Stock Groups

Texas power demand hits monthly record in heatwave -Breaking

© Reuters. FILE PHOTO – Overhead power lines can be seen in record breaking temperatures at Houston, Texas (U.S.A.), February 17, 2021. REUTERS/Adrees Latti/File photo

(Reuters) – The Texas power grid stated Tuesday it had enough resources to supply demand for this week’s customers who turn on their air conditioners in order to avoid unseasonably warm weather. This comes after Monday’s monthly high usage.

According to the Electric Reliability Council of Texas, which manages the grid in most of Texas, demand has risen to 70.703 megawatts Monday. This surpasses the previous monthly record of 66.7271 MW, set in May 2018.

This is not surprising considering that temperatures in Houston (the largest city in Texas) reached just 88°F (31.1 Celsius on Monday. That’s only a couple degrees above the normal city high of 85°F for this time period of the year according to AccuWeather.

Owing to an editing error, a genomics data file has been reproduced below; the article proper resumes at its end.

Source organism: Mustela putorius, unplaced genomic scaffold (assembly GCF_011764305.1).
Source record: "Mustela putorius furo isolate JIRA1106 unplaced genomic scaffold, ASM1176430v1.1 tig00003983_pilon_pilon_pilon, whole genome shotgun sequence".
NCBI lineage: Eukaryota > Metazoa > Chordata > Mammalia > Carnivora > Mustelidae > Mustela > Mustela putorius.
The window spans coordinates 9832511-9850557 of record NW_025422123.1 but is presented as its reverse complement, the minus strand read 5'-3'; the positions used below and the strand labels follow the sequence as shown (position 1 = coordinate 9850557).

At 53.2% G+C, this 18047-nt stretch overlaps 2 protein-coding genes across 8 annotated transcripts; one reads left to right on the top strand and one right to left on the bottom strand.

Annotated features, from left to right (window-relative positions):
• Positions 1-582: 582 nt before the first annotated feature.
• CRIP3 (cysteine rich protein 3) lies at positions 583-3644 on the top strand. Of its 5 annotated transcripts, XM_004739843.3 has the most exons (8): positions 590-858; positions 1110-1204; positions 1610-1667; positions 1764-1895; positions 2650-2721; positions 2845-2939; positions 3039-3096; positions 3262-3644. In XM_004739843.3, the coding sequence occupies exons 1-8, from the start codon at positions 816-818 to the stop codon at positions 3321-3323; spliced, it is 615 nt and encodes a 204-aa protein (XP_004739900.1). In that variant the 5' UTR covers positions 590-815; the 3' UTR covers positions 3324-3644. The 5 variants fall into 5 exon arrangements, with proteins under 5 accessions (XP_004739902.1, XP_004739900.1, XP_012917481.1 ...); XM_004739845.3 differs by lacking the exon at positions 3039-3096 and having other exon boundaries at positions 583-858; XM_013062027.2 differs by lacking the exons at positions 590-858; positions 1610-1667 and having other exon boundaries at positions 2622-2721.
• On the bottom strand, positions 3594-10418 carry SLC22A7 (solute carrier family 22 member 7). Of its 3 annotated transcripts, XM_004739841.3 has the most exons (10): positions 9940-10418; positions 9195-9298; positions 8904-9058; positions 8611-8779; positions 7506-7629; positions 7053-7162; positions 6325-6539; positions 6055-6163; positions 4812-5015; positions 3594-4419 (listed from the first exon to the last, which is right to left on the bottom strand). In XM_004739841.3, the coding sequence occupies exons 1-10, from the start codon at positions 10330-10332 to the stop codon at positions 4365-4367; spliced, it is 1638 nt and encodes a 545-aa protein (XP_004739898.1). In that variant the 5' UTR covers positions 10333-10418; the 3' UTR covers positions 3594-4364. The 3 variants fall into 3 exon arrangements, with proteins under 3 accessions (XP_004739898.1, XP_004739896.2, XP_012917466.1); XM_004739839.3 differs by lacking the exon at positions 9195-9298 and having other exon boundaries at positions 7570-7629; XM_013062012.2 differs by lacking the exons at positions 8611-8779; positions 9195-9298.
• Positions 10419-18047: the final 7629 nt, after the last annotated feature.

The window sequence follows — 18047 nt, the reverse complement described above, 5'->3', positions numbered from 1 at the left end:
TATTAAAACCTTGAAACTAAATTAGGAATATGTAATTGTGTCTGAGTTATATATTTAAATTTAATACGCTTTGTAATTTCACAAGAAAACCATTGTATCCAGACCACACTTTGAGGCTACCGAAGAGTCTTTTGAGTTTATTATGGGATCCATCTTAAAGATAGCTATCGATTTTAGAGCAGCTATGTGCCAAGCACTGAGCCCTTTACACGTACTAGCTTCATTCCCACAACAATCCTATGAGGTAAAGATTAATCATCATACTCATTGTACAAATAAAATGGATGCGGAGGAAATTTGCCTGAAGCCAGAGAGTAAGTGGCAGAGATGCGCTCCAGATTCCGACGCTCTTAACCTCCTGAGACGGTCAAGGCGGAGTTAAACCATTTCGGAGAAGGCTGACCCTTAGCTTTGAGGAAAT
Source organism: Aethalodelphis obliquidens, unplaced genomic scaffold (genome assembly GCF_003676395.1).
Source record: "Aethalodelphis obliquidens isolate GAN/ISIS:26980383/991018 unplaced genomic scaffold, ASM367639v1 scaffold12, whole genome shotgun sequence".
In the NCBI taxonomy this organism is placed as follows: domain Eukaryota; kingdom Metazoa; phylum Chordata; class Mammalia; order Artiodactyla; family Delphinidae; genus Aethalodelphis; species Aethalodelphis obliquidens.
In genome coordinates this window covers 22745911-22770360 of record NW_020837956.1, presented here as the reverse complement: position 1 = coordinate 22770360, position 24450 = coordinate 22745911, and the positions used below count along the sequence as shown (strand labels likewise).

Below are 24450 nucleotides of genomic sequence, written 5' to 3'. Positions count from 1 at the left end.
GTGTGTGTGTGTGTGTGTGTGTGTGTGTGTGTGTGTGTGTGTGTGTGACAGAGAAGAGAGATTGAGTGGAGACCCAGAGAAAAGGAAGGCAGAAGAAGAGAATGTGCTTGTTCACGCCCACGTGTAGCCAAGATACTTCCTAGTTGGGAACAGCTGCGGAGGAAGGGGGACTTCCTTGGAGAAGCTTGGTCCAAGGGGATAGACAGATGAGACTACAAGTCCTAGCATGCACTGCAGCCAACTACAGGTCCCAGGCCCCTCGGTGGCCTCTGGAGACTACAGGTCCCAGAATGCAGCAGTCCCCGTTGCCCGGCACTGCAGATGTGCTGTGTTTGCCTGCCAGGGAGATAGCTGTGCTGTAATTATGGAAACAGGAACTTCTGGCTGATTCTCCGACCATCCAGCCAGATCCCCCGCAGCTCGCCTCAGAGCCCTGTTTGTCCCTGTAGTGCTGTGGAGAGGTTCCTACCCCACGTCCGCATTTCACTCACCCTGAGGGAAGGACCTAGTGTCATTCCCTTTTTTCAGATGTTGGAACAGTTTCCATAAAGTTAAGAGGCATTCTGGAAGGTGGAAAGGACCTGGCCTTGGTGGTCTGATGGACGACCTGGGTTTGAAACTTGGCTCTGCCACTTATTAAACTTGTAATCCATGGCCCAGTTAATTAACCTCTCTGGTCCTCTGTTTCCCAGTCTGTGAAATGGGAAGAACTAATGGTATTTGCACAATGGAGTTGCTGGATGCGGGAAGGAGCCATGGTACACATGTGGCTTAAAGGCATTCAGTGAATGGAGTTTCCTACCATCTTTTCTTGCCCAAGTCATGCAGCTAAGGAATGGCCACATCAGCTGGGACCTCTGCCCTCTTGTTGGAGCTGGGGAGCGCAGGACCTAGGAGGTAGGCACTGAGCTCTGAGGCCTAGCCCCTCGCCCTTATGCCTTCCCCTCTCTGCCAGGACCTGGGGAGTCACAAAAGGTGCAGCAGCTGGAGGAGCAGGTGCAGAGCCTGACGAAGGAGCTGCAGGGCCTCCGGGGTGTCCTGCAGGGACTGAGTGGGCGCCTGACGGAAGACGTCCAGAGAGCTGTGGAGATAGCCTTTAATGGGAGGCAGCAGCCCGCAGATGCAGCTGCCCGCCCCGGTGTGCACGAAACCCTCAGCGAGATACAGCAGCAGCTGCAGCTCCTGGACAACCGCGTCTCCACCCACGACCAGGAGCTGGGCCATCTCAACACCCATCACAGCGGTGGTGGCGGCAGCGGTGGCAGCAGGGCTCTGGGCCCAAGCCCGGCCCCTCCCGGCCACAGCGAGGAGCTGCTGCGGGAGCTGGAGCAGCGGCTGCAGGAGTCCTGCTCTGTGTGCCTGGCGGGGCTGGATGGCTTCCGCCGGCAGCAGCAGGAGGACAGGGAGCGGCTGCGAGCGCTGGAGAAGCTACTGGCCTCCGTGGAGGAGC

The temperature was higher in other parts of the state. It reached 101 F in San Antonio on Monday. San Antonio averages 86 F this time each year.

Extreme weather reminded Texans about the freezing February 2021, which left millions without electricity and water during a severe storm. ERCOT tried to keep the grid from collapsing after a unusually high amount of generation had been shut off.

ERCOT predicted that demand will reach 70.758MW by May 16 – topping Monday’s peak, but still well below August’s record of 74.820MW.

On a normal day one megawatt could power approximately 1000 homes across the USA, while only around 200 houses in Texas can be powered by it on a hot Texas summer day.

AccuWeather had predicted high temperatures for Houston from May 10-23.

Next-day prices at ERCOT North hub in Dallas fell to $75/megawatt hour on Tuesday, despite high demand. They were $88 Monday, and $164 Friday, respectively, six months ago.

Mike Robinson
Mike covers the financial, utilities and biotechnology sectors for Street Register. He has been writing about investment and personal finance topics for almost 12 years. Mike has an MBA in Finance from Wake Forest University.